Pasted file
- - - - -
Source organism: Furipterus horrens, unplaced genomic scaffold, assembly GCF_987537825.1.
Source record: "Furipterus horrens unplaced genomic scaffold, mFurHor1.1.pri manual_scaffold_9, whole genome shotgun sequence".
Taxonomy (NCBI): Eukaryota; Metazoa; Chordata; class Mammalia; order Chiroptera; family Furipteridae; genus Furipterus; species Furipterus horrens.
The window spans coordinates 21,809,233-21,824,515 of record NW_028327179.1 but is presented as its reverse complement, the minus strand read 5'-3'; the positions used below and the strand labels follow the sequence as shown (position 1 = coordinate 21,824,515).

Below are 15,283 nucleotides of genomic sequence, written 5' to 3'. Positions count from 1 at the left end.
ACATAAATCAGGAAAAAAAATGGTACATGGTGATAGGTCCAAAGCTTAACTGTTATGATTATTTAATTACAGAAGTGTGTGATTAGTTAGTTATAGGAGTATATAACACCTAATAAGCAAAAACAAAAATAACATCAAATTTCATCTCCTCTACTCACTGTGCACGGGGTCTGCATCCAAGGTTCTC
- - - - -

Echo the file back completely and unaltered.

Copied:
Source organism: Furipterus horrens, unplaced genomic scaffold, assembly GCF_987537825.1.
Source record: "Furipterus horrens unplaced genomic scaffold, mFurHor1.1.pri manual_scaffold_9, whole genome shotgun sequence".
Taxonomy (NCBI): Eukaryota; Metazoa; Chordata; class Mammalia; order Chiroptera; family Furipteridae; genus Furipterus; species Furipterus horrens.
The window spans coordinates 21,809,233-21,824,515 of record NW_028327179.1 but is presented as its reverse complement, the minus strand read 5'-3'; the positions used below and the strand labels follow the sequence as shown (position 1 = coordinate 21,824,515).

Below are 15,283 nucleotides of genomic sequence, written 5' to 3'. Positions count from 1 at the left end.
ACATAAATCAGGAAAAAAAATGGTACATGGTGATAGGTCCAAAGCTTAACTGTTATGATTATTTAATTACAGAAGTGTGTGATTAGTTAGTTATAGGAGTATATAACACCTAATAAGCAAAAACAAAAATAACATCAAATTTCATCTCCTCTACTCACTGTGCACGGGGTCTGCATCCAAGGTTCTC